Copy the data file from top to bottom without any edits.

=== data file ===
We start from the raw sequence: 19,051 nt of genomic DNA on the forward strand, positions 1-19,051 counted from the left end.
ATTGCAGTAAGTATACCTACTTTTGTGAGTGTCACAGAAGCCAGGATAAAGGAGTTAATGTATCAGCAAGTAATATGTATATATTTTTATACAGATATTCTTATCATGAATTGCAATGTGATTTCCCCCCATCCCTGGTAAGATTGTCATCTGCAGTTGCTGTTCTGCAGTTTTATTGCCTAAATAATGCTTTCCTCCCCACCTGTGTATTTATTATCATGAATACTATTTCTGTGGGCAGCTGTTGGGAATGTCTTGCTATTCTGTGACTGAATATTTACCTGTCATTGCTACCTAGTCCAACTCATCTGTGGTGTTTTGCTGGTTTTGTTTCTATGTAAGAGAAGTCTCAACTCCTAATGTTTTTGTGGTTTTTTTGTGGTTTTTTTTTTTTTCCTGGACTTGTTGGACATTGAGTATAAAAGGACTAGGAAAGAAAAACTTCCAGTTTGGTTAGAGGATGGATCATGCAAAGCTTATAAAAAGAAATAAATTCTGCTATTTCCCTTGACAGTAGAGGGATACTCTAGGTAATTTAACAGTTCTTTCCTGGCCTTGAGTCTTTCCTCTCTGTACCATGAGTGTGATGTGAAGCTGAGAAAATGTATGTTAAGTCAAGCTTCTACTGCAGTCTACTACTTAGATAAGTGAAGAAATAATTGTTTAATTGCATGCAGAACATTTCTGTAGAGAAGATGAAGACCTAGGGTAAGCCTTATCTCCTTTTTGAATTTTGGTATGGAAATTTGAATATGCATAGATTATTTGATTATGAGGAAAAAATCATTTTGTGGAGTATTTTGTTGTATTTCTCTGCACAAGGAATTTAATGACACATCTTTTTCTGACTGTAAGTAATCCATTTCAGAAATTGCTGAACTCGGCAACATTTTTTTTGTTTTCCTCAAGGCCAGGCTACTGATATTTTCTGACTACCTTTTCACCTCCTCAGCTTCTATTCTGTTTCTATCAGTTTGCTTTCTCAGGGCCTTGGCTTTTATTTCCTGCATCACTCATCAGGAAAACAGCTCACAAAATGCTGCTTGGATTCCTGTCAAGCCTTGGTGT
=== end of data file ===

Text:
We start from the raw sequence: 19,051 nt of genomic DNA on the forward strand, positions 1-19,051 counted from the left end.
ATTGCAGTAAGTATACCTACTTTTGTGAGTGTCACAGAAGCCAGGATAAAGGAGTTAATGTATCAGCAAGTAATATGTATATATTTTTATACAGATATTCTTATCATGAATTGCAATGTGATTTCCCCCCATCCCTGGTAAGATTGTCATCTGCAGTTGCTGTTCTGCAGTTTTATTGCCTAAATAATGCTTTCCTCCCCACCTGTGTATTTATTATCATGAATACTATTTCTGTGGGCAGCTGTTGGGAATGTCTTGCTATTCTGTGACTGAATATTTACCTGTCATTGCTACCTAGTCCAACTCATCTGTGGTGTTTTGCTGGTTTTGTTTCTATGTAAGAGAAGTCTCAACTCCTAATGTTTTTGTGGTTTTTTTGTGGTTTTTTTTTTTTTCCTGGACTTGTTGGACATTGAGTATAAAAGGACTAGGAAAGAAAAACTTCCAGTTTGGTTAGAGGATGGATCATGCAAAGCTTATAAAAAGAAATAAATTCTGCTATTTCCCTTGACAGTAGAGGGATACTCTAGGTAATTTAACAGTTCTTTCCTGGCCTTGAGTCTTTCCTCTCTGTACCATGAGTGTGATGTGAAGCTGAGAAAATGTATGTTAAGTCAAGCTTCTACTGCAGTCTACTACTTAGATAAGTGAAGAAATAATTGTTTAATTGCATGCAGAACATTTCTGTAGAGAAGATGAAGACCTAGGGTAAGCCTTATCTCCTTTTTGAATTTTGGTATGGAAATTTGAATATGCATAGATTATTTGATTATGAGGAAAAAATCATTTTGTGGAGTATTTTGTTGTATTTCTCTGCACAAGGAATTTAATGACACATCTTTTTCTGACTGTAAGTAATCCATTTCAGAAATTGCTGAACTCGGCAACATTTTTTTTGTTTTCCTCAAGGCCAGGCTACTGATATTTTCTGACTACCTTTTCACCTCCTCAGCTTCTATTCTGTTTCTATCAGTTTGCTTTCTCAGGGCCTTGGCTTTTATTTCCTGCATCACTCATCAGGAAAACAGCTCACAAAATGCTGCTTGGATTCCTGTCAAGCCTTGGTGT